trains

Chion Wolf / WNPR

With an increasing number of angry rail commuters, and calls by some state legislators for federal intervention, Governor Dannel Malloy opened the door on Monday to the possibility of putting the operation of Metro-North’s New Haven line out for bid.

Office of Governor Dannel Malloy

Work on a $10 million project to upgrade the power supply for Metro North’s New Haven Line begins on Monday. The upgrade is aimed at preventing the kind of catastrophic power failure that took place in New York last fall, seriously disrupting service. 

Governor Dannel Malloy announced the project Sunday at Union Station in New Haven. “Transportation is the backbone of our economy here in Connecticut,” he said. “As governor, I’ve been clear that we need to invest in bringing our highways and mass transit systems into the 21st century after years of under-investment.”

Marc A. Hermann / MTA

Governor Dannel Malloy called Thursday night's Metro-North maintenance failure "totally avoidable." The outage brought the entire network of commuter trains to a halt for just under two hours in frigid temperatures. 

WNPR/CPTV

U.S. Senators Richard Blumenthal and Charles Schumer said over the weekend they had been informed by the Federal Railroad Administration that it would begin procedures this year to establish a rule regarding installation of video cameras on trains.

The devices could be installed in train cars to record unsafe behavior by drivers. Outward-facing cameras would scan the tracks. The National Transportation Safety Board has been urging the railroad administration to increase the use of safety cameras for several years.

Tragedy at Tariffville: The Railroad Wreck of 1878

Jan 10, 2014
The Connecticut Historical Society, 2004.27.2

The year 2013 was not a great one for the Metro-North Commuter Railroad, with a collision, a major power outage, and, most recently a fatal derailment making the six o’clock news around the country. What this series of mishaps actually points out, however, is that when one considers the number of freight, passenger and commuter trains running in this country, rail travel is still a pretty safe way to get around. This was not the case a century or more ago, when railroad accidents and disasters were frequent and deadly.

Wikimedia Commons

A group in Connecticut would like to see passenger service restored to the Housatonic Railroad and Congresswoman Elizabeth Esty seems willing to explore the idea. The 90-mile-long Housatonic Railroad was chartered prior to the dawn of the Civil War and runs from Massachusetts to Danbury. Currently, it serves only freight trains. Its last passenger train ran in 1971.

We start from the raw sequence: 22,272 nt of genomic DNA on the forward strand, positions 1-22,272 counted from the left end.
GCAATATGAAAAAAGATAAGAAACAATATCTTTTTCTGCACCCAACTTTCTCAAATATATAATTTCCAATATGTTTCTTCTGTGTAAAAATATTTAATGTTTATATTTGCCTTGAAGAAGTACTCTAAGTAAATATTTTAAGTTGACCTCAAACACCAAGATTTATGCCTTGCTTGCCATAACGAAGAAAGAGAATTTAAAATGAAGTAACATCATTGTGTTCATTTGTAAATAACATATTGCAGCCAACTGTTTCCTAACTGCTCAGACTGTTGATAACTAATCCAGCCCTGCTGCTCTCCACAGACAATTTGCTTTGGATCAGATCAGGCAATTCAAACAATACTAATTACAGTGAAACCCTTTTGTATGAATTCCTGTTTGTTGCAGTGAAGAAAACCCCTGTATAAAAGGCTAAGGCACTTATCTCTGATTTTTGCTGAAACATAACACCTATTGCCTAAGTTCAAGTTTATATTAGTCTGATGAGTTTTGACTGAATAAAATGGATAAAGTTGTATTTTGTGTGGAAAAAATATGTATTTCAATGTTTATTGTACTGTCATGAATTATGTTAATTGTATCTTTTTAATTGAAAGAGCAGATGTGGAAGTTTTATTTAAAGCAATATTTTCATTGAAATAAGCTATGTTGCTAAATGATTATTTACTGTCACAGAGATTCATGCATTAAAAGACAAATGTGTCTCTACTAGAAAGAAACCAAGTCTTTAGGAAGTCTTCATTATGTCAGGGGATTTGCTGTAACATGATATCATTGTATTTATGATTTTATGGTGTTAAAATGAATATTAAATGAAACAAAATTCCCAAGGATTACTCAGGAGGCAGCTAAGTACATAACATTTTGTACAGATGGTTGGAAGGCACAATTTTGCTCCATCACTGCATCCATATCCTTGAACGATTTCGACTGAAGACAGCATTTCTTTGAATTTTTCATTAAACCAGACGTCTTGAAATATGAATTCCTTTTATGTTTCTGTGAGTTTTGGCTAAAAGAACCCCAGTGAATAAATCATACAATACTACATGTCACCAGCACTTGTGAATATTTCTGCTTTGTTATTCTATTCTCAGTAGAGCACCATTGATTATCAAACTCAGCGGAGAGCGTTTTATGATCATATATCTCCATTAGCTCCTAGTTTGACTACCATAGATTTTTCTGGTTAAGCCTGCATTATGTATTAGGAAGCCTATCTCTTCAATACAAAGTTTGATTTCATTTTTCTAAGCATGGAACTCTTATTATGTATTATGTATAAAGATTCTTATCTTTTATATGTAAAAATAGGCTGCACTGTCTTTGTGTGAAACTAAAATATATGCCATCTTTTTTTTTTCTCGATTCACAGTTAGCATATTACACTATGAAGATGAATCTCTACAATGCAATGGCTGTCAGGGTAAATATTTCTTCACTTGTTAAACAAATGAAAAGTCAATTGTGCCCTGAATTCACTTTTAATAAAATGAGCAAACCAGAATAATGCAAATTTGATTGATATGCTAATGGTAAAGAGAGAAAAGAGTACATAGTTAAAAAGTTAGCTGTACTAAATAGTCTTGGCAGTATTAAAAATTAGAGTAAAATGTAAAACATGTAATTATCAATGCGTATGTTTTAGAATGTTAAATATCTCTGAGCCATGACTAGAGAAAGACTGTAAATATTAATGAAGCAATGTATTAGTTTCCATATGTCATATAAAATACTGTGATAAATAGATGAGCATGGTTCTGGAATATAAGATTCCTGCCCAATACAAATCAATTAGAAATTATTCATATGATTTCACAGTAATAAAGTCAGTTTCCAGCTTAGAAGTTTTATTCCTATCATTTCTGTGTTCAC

Patrick Cashin / MTA

Metro-North President Howard Permut is stepping down. The New York Times reports that he announced his retirement Monday afternoon. 

A dozen oil tanker rail cars burst into flames after two trains collided in eastern North Dakota on Monday.

No one was hurt during the derailment or fire, but thick black smoke was rolling off the wreckage after five explosions rocked the town of Casselton, about 10 miles west of Fargo.

The collision occurred after a westbound train carrying soybeans derailed, and an eastbound train hauling crude oil ran into it, Cecily Fong, the public information officer with the North Dakota Department of Emergency Services, tells Reuters.

J.P. Chan / MTA

Connecticut’s Congressional Delegation is applauding Thursday’s announcement by the Federal Railroad Administration that it’s conducting an analysis of every aspect of the Metro-North Commuter Railroad. 

J.P. Chan / MTA

Metro-North announced immediate improvements to address safety concerns at critical curves and moveable bridges. 

A commuter train crash that killed four passengers in New York is raising questions about whether a high-tech safety system could have prevented the derailment.

Daniel Cohen

A time-lapse video created over two days shows the track repair work underway at the site of a Metro-North train derailment where four people died and 63 people were injured. 

The investigation into the Bronx, N.Y., train crash that killed four people Sunday will continue without the direct involvement of the rail employees union the Association of Commuter Rail Employees. The move was in response to remarks the union's leader made at a Tuesday news conference regarding the train engineer's awareness level moments before a catastrophic derailment.

Updated at 2:00 a.m. ET Wednesday:

Federal investigators in New York announced late Tuesday that they had removed the rail employees union, the Association of Commuter Rail Employees, as a participant in the investigation. According to The Associated Press, investigators cited a breach of confidentiality after Anthony Bottalico, leader of the union, spoke to the media concerning comments train engineer William Rockefeller had made about what happened moments before Sunday's derailment.

Update at 8 p.m. ET:

Update at 6:50 p.m. ET. Speeding Into Curve; A Mile Or More To Safely Stop:

A commuter train headed into New York City was traveling at 82 mph Sunday morning when it entered a curve where the speed limit was supposed to be 30 mph and derailed, National Transportation Safety Board investigators have concluded. Four people on the train were killed and at least 60 others were injured.

Daniel Cohen / @danielcohen on Twitter